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Dinesh confident of SL winning support of more countries at UNHRC sessions



‘The tide is turning in our favour’

By Saman Indrajith

Foreign Relations Minister Dinesh Gunawardena expressed confidence that Sri Lanka will be able to win the support of many more countries at the ongoing United Nations Human Rights Council (UNHRC) sessions as the “tide is turning in our favour”.

More and more countries are now supportive of Sri Lanka, he asserted, while adding that “we are not alone because many nations have realized the truth behind the allegations leveled against us”.

“As a nation, we have nothing to hide,” the Minister said in an interview with The Sunday Island.

He said that 21 countries have so far spoken on behalf of Sri Lanka at the sessions. There are 193 independent member countries in the UN and of them, 47 member states are in the Human Rights Council in Geneva.

“A considerable number of countries have read the country specific resolution and understood its veracity and expressed their solidarity with us because they know that today it is against Sri Lanka but in the future, any of them could also become victims of the same process” Gunawardena pointed out.

“There are rich and powerful nations, but their power or wealth does not permit them to dictate terms to other sovereign nations”, he stressed.

“Even some countries which have critical views against Sri Lanka have stated that some recommendations of the in the UNHRC report are not just and reasonable. They have suggested supporting an alternative investigation into allegations that we proposed to conduct locally. There are several more days to go but we are sure that we are not alone as many more countries are now speaking in favour of Sri Lanka”, the Minister noted.

Quoting an example, he said one of the charges against Sri Lanka is the failure to conduct the provincial council elections. The delay in calling for the election was because the former government, with the support of the TNA and the JVP, secured 152 votes in parliament to postpone the polls.

“They are pointing the finger at us. The elections could have been held by now if the then government had not scuttled the processes in parliament”, Minister Gunawardena explained.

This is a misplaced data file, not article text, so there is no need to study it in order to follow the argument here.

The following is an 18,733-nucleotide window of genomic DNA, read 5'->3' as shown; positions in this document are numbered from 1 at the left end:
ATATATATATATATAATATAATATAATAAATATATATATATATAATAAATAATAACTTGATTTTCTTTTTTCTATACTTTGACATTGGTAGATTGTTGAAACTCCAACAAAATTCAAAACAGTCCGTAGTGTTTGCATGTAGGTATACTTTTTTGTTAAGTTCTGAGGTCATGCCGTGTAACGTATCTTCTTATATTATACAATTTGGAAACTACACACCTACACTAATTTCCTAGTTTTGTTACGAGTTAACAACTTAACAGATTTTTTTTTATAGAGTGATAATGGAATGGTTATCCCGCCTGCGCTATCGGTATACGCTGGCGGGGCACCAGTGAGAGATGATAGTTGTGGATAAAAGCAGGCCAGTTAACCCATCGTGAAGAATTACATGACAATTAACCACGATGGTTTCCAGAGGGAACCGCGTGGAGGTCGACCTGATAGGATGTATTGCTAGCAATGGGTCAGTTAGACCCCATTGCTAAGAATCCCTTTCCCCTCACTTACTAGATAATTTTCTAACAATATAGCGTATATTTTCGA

He said that many countries that receive true accounts sent to them by their defence attaches and other diplomats posted here, know that most of the charges against Sri Lanka are fabricated. There’s no credible evidence. Some of the allegations have been shot down in the House of Lords by Lord Naseby.

“Another question being raised is our withdrawal from Resolution 30/1 cosponsored by the former government. The then government did not have a mandate to cosponsor a resolution against the country. A move on these lines causes enormous damage and is detrimental to the sovereignty of any country”, he noted.

“At the presidential election, we assured the people that we would withdraw from the resolution and we received a mandate to do so. Accordingly, I told the Human Rights Commission in February 2020 that we would withdraw from the resolution and appoint a commission headed by a Supreme Court judge to investigate the so-called allegations”, the Minister recalled.

He said that Sri Lanka continues to work with the UN and its other agencies without any change. The government is fully committed to achieve the sustainable development goals of the UN, which not only focus on poverty eradication, improving health and education, protecting the environment but also gives weight to democratic governance.

In addition, there are issues pertaining to the Prevention of Terrorism Act (PTA), a piece of legislation that had existed for a long time, Gunawardena continued. “We have reviewed some of provisions of the PTA and taken initiatives through the new parliament to amend laws that may be in contradiction with the rights of the people”.